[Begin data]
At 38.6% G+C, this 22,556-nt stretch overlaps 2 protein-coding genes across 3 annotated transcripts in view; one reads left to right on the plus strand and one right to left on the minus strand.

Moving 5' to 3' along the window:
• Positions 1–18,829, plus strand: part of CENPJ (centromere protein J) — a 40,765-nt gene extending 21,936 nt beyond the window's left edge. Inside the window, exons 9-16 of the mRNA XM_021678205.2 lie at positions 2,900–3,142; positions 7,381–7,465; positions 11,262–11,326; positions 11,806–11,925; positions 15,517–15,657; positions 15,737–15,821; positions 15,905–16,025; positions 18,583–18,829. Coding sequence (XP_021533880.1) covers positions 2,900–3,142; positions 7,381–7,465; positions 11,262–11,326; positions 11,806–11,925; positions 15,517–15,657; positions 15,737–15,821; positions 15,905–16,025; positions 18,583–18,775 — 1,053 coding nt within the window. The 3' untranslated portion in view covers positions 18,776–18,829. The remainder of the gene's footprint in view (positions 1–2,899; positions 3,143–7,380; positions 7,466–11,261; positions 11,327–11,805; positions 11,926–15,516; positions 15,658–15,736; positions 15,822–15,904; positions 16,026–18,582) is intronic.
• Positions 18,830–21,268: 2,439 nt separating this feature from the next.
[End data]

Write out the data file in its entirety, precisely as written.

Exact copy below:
At 38.6% G+C, this 22,556-nt stretch overlaps 2 protein-coding genes across 3 annotated transcripts in view; one reads left to right on the plus strand and one right to left on the minus strand.

Moving 5' to 3' along the window:
• Positions 1–18,829, plus strand: part of CENPJ (centromere protein J) — a 40,765-nt gene extending 21,936 nt beyond the window's left edge. Inside the window, exons 9-16 of the mRNA XM_021678205.2 lie at positions 2,900–3,142; positions 7,381–7,465; positions 11,262–11,326; positions 11,806–11,925; positions 15,517–15,657; positions 15,737–15,821; positions 15,905–16,025; positions 18,583–18,829. Coding sequence (XP_021533880.1) covers positions 2,900–3,142; positions 7,381–7,465; positions 11,262–11,326; positions 11,806–11,925; positions 15,517–15,657; positions 15,737–15,821; positions 15,905–16,025; positions 18,583–18,775 — 1,053 coding nt within the window. The 3' untranslated portion in view covers positions 18,776–18,829. The remainder of the gene's footprint in view (positions 1–2,899; positions 3,143–7,380; positions 7,466–11,261; positions 11,327–11,805; positions 11,926–15,516; positions 15,658–15,736; positions 15,822–15,904; positions 16,026–18,582) is intronic.
• Positions 18,830–21,268: 2,439 nt separating this feature from the next.